Sunday, July 15, 2012

The Wheels are Falling Off


The wheels are falling off the financial system as seen by this post from the NY Times ...

Barclays manipulated the most widely used benchmark rate, the London interbank offered rate. But Barclays is just one member of the cozy club that sets the Libor, which is supposed to be based on the average rate at which large banks can borrow money overnight. It’s not based on actual transactions, however — and that leaves room for mischief.



And mischief there was, according to e-mails and other documents that Barclays has turned over to regulators in the United States and Britain. The upshot: traders colluded by posting rates that either helped their bets in the markets or their bank’s perceived financial strength during the harrowing days of 2008.


Manipulating the Libor is a big deal because it affects the cost of money for almost everyone. The Libor is used to set rates on mortgages, credit cards and all manner of loans, personal and commercial. The amount of money affected by the phony rates is at least $500 trillion, British regulators have estimated.

So, where does that leave the US regarding the Fed's stewardship over maintaining valid interbank lending rates in this country, particularly when viewed in the light of another quote from Gretchen Morgenson's in depth article.

“Dirty clean” versus “clean clean” pretty much sums up Wall Street’s view of cheating. If everybody does it, nobody should be held accountable if caught. Alas, many United States regulators and prosecutors seem to have bought into this argument.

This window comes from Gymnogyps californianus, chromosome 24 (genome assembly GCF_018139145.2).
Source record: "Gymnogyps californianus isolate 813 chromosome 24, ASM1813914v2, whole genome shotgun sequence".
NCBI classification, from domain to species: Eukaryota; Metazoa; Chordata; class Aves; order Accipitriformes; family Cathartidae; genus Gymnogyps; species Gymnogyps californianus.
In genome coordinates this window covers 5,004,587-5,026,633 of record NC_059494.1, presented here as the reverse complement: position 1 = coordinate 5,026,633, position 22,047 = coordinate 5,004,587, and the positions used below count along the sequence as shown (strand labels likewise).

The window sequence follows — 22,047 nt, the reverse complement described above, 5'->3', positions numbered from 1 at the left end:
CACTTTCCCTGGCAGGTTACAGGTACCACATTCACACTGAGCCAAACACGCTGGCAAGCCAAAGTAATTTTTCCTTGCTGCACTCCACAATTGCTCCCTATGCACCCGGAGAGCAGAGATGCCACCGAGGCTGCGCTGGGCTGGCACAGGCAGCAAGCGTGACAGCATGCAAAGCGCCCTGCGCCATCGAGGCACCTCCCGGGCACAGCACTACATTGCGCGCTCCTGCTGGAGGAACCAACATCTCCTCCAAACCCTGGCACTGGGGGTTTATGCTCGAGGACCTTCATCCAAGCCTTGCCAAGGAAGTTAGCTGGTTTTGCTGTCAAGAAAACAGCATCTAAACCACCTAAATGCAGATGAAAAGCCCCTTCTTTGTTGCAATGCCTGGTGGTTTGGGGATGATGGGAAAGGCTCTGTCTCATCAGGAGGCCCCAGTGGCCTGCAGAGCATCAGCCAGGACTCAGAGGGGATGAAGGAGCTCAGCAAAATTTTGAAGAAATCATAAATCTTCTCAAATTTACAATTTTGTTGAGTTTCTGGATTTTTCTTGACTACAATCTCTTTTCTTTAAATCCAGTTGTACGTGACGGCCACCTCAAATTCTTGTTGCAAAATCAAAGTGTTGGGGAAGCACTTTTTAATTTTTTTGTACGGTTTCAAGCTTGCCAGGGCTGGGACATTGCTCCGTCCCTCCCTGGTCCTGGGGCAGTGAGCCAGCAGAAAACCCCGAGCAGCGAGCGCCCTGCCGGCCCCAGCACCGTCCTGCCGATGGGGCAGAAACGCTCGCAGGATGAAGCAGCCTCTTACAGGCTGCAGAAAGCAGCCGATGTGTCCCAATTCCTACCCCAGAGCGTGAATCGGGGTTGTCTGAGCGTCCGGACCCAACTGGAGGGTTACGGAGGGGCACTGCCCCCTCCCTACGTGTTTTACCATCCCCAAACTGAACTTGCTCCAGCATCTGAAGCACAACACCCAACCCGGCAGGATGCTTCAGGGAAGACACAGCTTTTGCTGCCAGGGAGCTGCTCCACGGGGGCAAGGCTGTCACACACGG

Ah, this is where it gets most interesting according to Matt Taibbi.

When the rest of this scandal comes out, and it turns out that up to 15 more of the world's biggest banks (including Chase, Bank of America, and Citi) were doing the same thing as Barclays, our regulators better start "inflecting their eyebrows" pretty damn vigorously. Because if it comes out that these other banks were all involved with this scandal (and it will come out that way, almost for sure), and their CEOs and COOs get to keep their jobs, that'll be a sure sign that the fix is in. Let's hope Ben Bernanke, Eric Holder, and Tim Geithner are listening.

New wheels anyone? Maybe now, transparency becomes the law of the land regarding finance because without it, this kind of nonsense will continue to go on ad nauseum thanks to tech, obfuscation and government collusion with the banks and the Fed to keep this unsustainable system going
no matter the cost.
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